Elegy to true love

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BHARAT RANG MAHOTSAV “A Warsaw Melody” presented by Beijing’s Central Academy of Drama is a moving story of individual dreams blightedby political ideologies. DIWAN SINGH BAJELI

LOVE AND LOSSA scene from “A Warsaw Melody”
LOVE AND LOSSA scene from “A Warsaw Melody”

There is no overt dramatic conflict to shock and provoke the audience. There is no grand narrative and imposing dramatic structure to follow the Aristotlean concept of the three unities — time, place and action. It is an experience in the theatre that touches the heart deeply. It is the symphony of true love which is tender, lyrical, poetic and sublime tinged with sad musings. The event was the staging of “A Warsaw Melody” by the Central Academy of Drama, Beijing, China, at Kamani auditorium this past week as part of the 15th Bharat Rang Mahotsav. What is most impressive to the discerning audience is the deep undercurrent of ideological conflicts that rob the people of their opportunity to realise their dreams of happiness.

Another highlight of this production is the theatrical power of the realistic style of acting and presentation to reveal the inner world of characters, their emotional and spiritual crisis and to depict human life in a subtle and intricate manner.

The play is written by Leonid Zorin, a Soviet playwright, considered to be one of the greatest 20th Century dramatists. “A Warsaw Melody” is his most popular work. It is translated into Chinese by Guo Jiashen. The play opens in a concert hall in Moscow. The year is 1946. Humanity is rebuilding society, cultural institutions from the ravages of the Second World War. Helya and Victor meet by chance. Helya is a Polish singer, practical and extrovert. Victor, Russian, is a student of the science of wine. He is shy, innocent and sentimental. Through their conversations they reveal that both are orphans. Gradually their love blossoms and they feel a passionate urge to marry. Helya confesses that she needs him to make her life meaningful. But marriage with foreigners is banned in Stalin’s Soviet Union. So they part with heavy hearts and lose contact with each other.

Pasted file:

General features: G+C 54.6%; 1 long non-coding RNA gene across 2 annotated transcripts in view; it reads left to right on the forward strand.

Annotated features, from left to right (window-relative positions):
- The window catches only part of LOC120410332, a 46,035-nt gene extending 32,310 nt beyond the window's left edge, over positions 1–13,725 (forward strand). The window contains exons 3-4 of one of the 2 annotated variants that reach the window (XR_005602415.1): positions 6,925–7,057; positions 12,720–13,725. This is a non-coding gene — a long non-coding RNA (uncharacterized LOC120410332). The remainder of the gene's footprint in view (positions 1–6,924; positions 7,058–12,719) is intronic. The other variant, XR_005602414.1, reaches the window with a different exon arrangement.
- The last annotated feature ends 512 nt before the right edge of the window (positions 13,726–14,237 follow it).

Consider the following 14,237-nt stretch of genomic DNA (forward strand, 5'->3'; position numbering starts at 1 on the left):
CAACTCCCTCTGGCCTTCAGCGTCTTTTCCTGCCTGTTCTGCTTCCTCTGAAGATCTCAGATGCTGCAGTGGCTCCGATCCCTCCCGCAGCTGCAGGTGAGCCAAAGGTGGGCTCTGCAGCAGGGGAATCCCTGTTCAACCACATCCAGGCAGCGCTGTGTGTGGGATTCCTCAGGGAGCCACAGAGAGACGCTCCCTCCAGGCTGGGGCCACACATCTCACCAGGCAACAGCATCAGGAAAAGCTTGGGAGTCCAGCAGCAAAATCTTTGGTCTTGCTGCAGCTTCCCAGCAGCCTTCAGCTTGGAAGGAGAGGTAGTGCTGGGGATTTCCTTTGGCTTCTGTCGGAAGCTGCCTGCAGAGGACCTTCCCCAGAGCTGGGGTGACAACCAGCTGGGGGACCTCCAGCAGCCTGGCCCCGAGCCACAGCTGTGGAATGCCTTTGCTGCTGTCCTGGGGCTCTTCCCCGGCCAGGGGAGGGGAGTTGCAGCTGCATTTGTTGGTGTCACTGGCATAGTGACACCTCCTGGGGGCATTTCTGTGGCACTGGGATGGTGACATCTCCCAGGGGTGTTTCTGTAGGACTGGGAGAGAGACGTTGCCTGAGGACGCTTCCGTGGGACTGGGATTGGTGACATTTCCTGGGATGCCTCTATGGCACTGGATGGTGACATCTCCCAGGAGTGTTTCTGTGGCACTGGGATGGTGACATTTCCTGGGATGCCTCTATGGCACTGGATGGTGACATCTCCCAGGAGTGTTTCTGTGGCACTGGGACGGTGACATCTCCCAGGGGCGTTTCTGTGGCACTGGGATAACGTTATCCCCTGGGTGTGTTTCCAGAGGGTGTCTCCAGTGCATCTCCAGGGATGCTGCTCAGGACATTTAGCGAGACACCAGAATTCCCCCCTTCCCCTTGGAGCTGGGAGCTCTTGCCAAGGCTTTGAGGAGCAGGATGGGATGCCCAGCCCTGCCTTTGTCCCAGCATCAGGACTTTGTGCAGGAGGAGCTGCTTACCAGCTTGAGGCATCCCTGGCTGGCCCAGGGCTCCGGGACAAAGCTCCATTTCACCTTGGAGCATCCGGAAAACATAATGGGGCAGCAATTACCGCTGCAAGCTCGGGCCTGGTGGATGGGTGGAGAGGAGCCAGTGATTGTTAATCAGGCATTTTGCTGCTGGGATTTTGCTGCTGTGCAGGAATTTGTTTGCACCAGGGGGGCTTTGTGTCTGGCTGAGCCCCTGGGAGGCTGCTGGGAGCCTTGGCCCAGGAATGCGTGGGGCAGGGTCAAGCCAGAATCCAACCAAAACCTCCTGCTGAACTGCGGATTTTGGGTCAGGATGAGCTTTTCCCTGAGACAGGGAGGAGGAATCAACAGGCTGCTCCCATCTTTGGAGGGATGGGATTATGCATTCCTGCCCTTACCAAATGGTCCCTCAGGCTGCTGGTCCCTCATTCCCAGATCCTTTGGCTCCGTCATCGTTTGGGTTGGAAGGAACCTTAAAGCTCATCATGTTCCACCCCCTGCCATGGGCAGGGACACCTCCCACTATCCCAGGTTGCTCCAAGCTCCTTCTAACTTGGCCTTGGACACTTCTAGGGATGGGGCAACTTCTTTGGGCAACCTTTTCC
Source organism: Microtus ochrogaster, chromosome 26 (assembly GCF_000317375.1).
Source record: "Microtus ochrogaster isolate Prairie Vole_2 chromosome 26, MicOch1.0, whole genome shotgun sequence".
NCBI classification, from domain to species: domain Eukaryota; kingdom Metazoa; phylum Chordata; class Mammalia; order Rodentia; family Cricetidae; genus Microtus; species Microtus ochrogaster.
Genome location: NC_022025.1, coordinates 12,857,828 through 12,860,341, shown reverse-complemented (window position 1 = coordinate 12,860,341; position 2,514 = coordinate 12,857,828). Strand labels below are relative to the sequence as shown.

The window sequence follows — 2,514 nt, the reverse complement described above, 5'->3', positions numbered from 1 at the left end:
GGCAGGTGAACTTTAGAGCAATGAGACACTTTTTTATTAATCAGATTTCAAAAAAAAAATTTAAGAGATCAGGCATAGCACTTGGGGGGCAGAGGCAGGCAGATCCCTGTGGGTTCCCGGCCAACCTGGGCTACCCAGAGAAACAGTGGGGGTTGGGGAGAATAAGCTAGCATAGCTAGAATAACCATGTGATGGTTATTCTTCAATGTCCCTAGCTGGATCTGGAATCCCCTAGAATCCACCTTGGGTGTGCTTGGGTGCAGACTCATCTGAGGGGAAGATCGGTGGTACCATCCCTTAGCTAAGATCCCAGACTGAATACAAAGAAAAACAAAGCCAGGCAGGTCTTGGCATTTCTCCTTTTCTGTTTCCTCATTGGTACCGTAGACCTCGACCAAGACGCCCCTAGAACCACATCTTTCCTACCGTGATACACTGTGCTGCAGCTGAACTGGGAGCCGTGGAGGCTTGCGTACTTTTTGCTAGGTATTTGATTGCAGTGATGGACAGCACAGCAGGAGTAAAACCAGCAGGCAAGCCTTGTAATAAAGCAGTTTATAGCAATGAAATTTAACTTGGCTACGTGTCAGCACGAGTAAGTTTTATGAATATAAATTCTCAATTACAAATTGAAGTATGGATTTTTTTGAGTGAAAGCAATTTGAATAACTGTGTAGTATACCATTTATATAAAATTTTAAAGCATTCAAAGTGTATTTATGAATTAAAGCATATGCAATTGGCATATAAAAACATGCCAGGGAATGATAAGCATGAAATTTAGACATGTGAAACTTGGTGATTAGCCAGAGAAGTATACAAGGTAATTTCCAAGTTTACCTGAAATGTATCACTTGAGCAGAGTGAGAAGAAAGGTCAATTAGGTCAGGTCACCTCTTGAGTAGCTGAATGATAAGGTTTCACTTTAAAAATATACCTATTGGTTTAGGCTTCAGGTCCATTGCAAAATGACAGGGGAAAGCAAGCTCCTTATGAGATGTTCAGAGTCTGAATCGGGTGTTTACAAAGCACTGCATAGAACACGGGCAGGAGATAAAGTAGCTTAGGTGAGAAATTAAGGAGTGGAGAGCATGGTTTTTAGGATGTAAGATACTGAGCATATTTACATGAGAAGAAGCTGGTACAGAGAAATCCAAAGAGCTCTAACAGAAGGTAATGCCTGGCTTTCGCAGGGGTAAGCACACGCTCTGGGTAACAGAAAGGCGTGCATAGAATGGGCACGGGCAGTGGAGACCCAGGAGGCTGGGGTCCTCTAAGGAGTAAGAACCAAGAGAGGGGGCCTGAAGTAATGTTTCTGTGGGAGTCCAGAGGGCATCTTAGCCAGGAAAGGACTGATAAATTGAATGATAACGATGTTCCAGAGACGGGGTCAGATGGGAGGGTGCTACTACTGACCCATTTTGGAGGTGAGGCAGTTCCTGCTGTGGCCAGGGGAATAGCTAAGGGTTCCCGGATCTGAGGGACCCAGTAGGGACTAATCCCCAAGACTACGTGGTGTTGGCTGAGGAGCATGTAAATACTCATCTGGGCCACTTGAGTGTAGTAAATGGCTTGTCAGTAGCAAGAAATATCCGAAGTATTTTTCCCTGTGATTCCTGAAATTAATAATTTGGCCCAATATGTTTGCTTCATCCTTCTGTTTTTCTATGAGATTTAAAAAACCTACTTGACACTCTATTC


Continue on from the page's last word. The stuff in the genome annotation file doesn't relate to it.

Again, after a decade they meet in Warsaw in a restaurant, talk about gifts they gave each other in their first meeting and reaffirm their love and longing to stay together. They admit that because of societal compulsions they have once again to depart.

Another decade has gone by. They meet in Russia where Helya has come to give a concert in Moscow. By now she is a famous singer. Victor is a scientist of wine, doing well. The action is set in the greenroom, Helya is getting ready for the concert. Nostalgic about the past, they have now become mature. They reveal in a cold manner their married lives. Helya has married a critic and now she is separated. Victor has no offspring. The urge to discover the meaning of life is still alive despite their sufferings.

The play is directed by Huo Ying with remarkable sensitivity, compassion and warmth. Stage design by Zhang Kunpeng is austere and highly suggestive. Elegantly designed fabric screens create the right ambiance. The stage hands handle the shifting of these screens to different spaces maintaining the rhythm of the production. The superb light design by Zhang Xiayin creates the illusion of falling of snowflakes. The portrait of Stalin in one of the scenes suggests the excesses of the Stalin era. The use of voiceover heightens the elegiac mood. The two circles drawn on the stage symbolise the march of history which never repeats itself.

Wang Kuang as Victor and Tian Yifan as Helya create memorable portraits of two human beings deeply in love whose dream remains unfulfilled because of hostile social and political conditions. Tian is a post-graduate student of acting but she displays equal felicity as a dancer and singer. She sings the concluding song of the production with heartfelt intensity full of restrained pathos. The moving image these two young actors project with poetic intensity is truly an elegy to love.



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